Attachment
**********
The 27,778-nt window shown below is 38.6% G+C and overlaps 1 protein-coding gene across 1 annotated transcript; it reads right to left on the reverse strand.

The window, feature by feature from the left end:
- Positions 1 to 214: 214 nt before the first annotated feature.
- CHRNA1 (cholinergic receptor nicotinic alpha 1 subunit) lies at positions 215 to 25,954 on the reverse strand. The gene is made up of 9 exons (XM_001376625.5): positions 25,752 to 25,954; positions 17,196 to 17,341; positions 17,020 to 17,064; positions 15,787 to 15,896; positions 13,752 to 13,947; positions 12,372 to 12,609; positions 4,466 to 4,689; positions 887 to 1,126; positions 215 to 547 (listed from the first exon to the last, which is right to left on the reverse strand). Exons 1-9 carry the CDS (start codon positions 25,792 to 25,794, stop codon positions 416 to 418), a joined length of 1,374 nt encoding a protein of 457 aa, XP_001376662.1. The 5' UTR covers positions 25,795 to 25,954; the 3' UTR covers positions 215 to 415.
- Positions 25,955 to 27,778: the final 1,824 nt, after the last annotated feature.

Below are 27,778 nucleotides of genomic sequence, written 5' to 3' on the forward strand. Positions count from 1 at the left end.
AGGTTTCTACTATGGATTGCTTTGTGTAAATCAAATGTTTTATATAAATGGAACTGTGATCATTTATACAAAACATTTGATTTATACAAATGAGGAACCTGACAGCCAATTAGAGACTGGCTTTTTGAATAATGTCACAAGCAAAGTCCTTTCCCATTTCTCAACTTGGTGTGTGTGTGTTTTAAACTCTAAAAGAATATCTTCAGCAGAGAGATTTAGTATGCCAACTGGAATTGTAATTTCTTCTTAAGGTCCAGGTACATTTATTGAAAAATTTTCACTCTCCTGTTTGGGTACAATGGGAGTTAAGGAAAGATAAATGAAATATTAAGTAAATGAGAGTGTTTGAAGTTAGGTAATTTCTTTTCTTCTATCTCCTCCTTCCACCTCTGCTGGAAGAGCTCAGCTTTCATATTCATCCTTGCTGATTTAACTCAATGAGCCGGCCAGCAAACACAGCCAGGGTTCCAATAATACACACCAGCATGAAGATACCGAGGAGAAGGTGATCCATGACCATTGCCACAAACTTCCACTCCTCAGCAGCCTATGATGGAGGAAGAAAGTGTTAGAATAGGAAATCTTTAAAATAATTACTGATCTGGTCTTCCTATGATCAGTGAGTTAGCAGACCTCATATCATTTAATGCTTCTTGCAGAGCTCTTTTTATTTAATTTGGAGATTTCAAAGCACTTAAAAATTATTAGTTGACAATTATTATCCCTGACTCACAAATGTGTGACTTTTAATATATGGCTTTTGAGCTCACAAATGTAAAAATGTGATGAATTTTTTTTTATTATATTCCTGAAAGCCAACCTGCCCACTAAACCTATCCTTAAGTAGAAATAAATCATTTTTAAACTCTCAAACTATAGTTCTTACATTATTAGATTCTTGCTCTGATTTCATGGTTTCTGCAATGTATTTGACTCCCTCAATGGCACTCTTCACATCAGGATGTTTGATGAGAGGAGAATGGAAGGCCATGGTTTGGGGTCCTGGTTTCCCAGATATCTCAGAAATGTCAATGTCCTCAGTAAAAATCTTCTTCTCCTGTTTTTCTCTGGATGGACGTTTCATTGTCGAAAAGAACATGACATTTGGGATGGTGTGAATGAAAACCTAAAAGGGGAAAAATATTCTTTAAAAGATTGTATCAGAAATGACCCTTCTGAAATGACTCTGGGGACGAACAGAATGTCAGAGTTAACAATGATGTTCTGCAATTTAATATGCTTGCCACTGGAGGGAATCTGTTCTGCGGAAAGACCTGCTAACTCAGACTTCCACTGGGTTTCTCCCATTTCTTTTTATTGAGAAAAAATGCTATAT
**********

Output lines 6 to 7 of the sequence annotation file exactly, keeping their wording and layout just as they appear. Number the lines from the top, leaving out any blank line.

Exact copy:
Below are 27,778 nucleotides of genomic sequence, written 5' to 3' on the forward strand. Positions count from 1 at the left end.
AGGTTTCTACTATGGATTGCTTTGTGTAAATCAAATGTTTTATATAAATGGAACTGTGATCATTTATACAAAACATTTGATTTATACAAATGAGGAACCTGACAGCCAATTAGAGACTGGCTTTTTGAATAATGTCACAAGCAAAGTCCTTTCCCATTTCTCAACTTGGTGTGTGTGTGTTTTAAACTCTAAAAGAATATCTTCAGCAGAGAGATTTAGTATGCCAACTGGAATTGTAATTTCTTCTTAAGGTCCAGGTACATTTATTGAAAAATTTTCACTCTCCTGTTTGGGTACAATGGGAGTTAAGGAAAGATAAATGAAATATTAAGTAAATGAGAGTGTTTGAAGTTAGGTAATTTCTTTTCTTCTATCTCCTCCTTCCACCTCTGCTGGAAGAGCTCAGCTTTCATATTCATCCTTGCTGATTTAACTCAATGAGCCGGCCAGCAAACACAGCCAGGGTTCCAATAATACACACCAGCATGAAGATACCGAGGAGAAGGTGATCCATGACCATTGCCACAAACTTCCACTCCTCAGCAGCCTATGATGGAGGAAGAAAGTGTTAGAATAGGAAATCTTTAAAATAATTACTGATCTGGTCTTCCTATGATCAGTGAGTTAGCAGACCTCATATCATTTAATGCTTCTTGCAGAGCTCTTTTTATTTAATTTGGAGATTTCAAAGCACTTAAAAATTATTAGTTGACAATTATTATCCCTGACTCACAAATGTGTGACTTTTAATATATGGCTTTTGAGCTCACAAATGTAAAAATGTGATGAATTTTTTTTTATTATATTCCTGAAAGCCAACCTGCCCACTAAACCTATCCTTAAGTAGAAATAAATCATTTTTAAACTCTCAAACTATAGTTCTTACATTATTAGATTCTTGCTCTGATTTCATGGTTTCTGCAATGTATTTGACTCCCTCAATGGCACTCTTCACATCAGGATGTTTGATGAGAGGAGAATGGAAGGCCATGGTTTGGGGTCCTGGTTTCCCAGATATCTCAGAAATGTCAATGTCCTCAGTAAAAATCTTCTTCTCCTGTTTTTCTCTGGATGGACGTTTCATTGTCGAAAAGAACATGACATTTGGGATGGTGTGAATGAAAACCTAAAAGGGGAAAAATATTCTTTAAAAGATTGTATCAGAAATGACCCTTCTGAAATGACTCTGGGGACGAACAGAATGTCAGAGTTAACAATGATGTTCTGCAATTTAATATGCTTGCCACTGGAGGGAATCTGTTCTGCGGAAAGACCTGCTAACTCAGACTTCCACTGGGTTTCTCCCATTTCTTTTTATTGAGAAAAAATGCTATAT